It is a maxim of today’s financial markets that we cannot trust Chinese economic data because the official statistics distort the truth by painting an overly benign Chinese economic picture, or so the sceptics argue.
Consider this: The Chinese government tells us that the economy is growing at 7% a year. But major macroeconomic indicators, including growth in industrial output, electricity consumption and freight traffic are only growing at 3%-4%, and industrial materials output such as steel and cement is actually contracting. Hence, the sceptics conclude that the official statistics are lying about the true picture.
The irony is that these sceptics all think they know about the structural rebalancing story of the Chinese economy, but yet they seem to fail to recognise it when they see it. The problem is that the traditional major economic indicators that we are all accustomed to tracking do not capture the structural changes in the Chinese economy. So when one only focuses on the old China economy, which has entered a structural decline, of course the traditional macroeconomic data paints a dire economic picture.
The old China economy that relies on exports and industrial expansion has suffered an economic hard- landing due to structural rebalancing towards a new economy that relies on services and household consumption. This can be seen in the fast-growing tertiary sector which overtook the secondary sector in 2013. The structural change also argues that the widely-followed Li Keqiang (LKQ) index (which includes electricity consumption, bank lending and rail cargo volume), that has led so many observers to believe that China’s real growth rate is around 3%, has become irrelevant.
What’s more, industrialisation has been migrating westward, suggesting a redistribution of growth from the rich east to the poor central and west regions. Deepening industrialisation in the inland provinces also generates an inherent growth momentum by tapping unused and cheaper resources.
The industrial migration process also implies a division of labour between the wealthy but more costly eastern part of the country focusing on higher value-added tertiary production and the less-developed and cheaper inland provinces taking over manufacturing and industrial production. This rebalancing process should support a medium-term national economic growth rate much higher than the 3%-4% rates that the pessimists see by focusing on the contraction of the old economy.
Meanwhile, evidence shows that the new economy has been growing briskly. A notable example is the growth of railway passenger traffic, which is related to the booming new sector of domestic tourism and personal travel. It has been growing at double-digit rates, compared to a steady decline in the growth of railway freight traffic which is included in the LKQ index and is related to the old economy of transporting industrial goods and materials.
New forms of consumption, such as online shopping, banking, booking for journeys and movie-going, have been rising at more than 30% a year. These new spending activities are not even included in the traditional official retail sales data.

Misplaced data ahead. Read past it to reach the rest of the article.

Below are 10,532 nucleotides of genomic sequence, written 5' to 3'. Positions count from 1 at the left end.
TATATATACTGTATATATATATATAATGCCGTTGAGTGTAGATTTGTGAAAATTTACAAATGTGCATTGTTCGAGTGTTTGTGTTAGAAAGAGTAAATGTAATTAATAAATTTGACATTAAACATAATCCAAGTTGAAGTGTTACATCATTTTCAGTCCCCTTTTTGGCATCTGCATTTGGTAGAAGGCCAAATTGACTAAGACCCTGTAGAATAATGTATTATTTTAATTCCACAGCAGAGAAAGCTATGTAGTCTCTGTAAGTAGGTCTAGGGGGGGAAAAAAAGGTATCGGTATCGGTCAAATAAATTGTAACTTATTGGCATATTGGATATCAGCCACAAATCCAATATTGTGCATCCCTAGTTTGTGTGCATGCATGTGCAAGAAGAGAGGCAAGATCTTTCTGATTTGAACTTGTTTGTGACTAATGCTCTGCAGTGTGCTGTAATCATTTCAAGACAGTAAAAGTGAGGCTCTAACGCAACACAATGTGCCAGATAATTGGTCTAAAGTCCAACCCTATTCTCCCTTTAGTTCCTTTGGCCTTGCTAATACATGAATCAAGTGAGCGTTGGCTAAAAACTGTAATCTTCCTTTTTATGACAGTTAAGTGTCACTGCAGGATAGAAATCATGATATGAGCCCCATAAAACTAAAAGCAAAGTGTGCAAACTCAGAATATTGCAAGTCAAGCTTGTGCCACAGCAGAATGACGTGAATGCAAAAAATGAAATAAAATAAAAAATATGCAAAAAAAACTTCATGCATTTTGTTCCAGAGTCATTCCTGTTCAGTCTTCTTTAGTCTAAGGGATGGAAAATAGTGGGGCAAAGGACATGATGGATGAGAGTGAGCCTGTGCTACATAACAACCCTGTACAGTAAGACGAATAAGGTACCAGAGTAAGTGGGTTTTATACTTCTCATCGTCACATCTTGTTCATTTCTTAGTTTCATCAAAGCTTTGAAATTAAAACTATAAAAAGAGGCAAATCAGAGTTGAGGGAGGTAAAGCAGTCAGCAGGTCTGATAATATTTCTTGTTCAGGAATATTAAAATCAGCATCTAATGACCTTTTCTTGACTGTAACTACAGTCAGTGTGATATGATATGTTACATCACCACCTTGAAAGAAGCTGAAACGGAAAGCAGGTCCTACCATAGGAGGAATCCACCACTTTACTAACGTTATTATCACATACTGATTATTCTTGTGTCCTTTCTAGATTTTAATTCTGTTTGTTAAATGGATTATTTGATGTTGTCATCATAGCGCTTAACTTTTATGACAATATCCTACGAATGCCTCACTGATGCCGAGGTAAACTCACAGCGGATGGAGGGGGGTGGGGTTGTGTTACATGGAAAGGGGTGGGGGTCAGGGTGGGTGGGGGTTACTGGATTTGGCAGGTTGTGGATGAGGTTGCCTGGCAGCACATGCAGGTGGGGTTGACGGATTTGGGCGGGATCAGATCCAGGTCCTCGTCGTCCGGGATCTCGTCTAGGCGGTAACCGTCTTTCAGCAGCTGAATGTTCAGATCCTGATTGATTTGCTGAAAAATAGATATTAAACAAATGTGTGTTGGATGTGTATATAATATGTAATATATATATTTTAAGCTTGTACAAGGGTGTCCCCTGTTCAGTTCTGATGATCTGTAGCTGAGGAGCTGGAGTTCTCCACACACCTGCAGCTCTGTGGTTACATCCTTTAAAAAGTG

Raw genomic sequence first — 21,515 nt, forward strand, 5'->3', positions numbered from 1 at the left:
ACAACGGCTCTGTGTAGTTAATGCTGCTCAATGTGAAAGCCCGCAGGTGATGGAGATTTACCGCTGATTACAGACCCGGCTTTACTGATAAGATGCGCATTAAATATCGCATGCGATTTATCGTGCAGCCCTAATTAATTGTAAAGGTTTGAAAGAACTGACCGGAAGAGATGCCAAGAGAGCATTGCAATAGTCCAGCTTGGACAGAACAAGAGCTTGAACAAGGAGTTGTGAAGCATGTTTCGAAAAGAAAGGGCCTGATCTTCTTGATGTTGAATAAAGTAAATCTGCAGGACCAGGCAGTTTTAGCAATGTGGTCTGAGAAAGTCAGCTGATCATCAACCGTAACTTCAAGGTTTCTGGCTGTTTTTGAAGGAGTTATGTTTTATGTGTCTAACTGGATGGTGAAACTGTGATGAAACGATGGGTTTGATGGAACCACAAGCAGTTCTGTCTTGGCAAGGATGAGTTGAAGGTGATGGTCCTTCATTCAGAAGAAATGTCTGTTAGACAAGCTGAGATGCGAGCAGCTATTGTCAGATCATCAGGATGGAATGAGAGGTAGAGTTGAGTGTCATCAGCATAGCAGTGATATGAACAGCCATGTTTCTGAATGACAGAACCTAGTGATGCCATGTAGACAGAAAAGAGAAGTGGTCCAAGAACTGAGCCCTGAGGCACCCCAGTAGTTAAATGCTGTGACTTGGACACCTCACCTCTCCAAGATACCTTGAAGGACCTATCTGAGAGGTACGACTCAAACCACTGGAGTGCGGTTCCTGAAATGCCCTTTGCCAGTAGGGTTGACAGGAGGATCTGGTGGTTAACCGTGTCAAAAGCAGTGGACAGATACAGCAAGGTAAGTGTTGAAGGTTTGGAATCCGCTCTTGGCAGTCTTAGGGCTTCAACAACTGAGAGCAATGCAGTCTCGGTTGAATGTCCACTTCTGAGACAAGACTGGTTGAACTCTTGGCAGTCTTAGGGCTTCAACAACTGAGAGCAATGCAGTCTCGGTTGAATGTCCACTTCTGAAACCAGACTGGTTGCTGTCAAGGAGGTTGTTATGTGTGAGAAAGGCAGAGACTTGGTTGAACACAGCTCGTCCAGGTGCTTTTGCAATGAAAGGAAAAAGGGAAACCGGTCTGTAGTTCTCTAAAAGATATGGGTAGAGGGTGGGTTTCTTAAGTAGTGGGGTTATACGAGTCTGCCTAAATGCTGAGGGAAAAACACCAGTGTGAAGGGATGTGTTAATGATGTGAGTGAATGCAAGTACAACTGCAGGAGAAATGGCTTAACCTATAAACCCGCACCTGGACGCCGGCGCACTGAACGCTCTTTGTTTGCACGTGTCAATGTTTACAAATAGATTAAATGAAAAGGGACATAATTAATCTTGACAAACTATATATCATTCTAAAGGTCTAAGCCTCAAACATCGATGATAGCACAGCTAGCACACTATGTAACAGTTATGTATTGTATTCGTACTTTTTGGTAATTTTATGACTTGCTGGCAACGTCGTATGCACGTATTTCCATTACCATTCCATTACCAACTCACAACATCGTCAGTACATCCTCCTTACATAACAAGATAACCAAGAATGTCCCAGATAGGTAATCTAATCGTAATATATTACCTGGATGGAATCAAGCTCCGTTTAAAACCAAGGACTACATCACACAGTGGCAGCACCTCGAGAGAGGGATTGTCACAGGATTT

However, the strength of the new economy has, so far, not been sufficient to offset the contraction in the old economy. Indeed, growth challenges abound. For starters, the shift from heavy industry to consumption implies less output per worker and less control the central government can put in to boost output. Meanwhile, the urgency to improve air and water quality will impede growth. The ongoing anti-corruption campaign will continue to delay decision-making and inhibit aggregate spending.
Finally, China’s working population has started to contract, thanks to the one-child policy. The recent relaxation of this policy to allow two children per couple will take at least 16 years to produce any positive effect on the working population, but there is no guarantee that the new policy will work as it depends on whether the Chinese couples want two children.
In the medium-term, increasing the effective labour force will require moving workers from rural to urban areas. This makes urbanisation a top policy priority. However, to facilitate urbanisation, Beijing needs to dismantle the migration barriers imposed by the household registration, or hukou, system. It will also need land reform to allow farmers to sell their land rights at fair market prices and thus enable and incentivise them to move to the cities. But these are deep-rooted changes that will take a long time to implement.
China also has to deal with a variety of short-term macroeconomic problems, including excess capacity, local government debt and bad bank loans. Fortunately, the authorities have recognised these problems and have started to deal with them.
In a nutshell, we cannot trust China’s economic data because the traditional indicators do not capture the changing structure of the economy. China’s economy will not grow as strongly in the future as it has been, but it will not slow to 3%-4% as soon as the sceptics suggest. The medium-term growth rate will likely be around 6% to 7% a year and the structural rebalancing process will deliver a new growth model of rising consumer spending.
Senior Economist, BNPP IP
This blog was originally published for BNPP IP’s professional investor clients. | 23 December 2015 – 5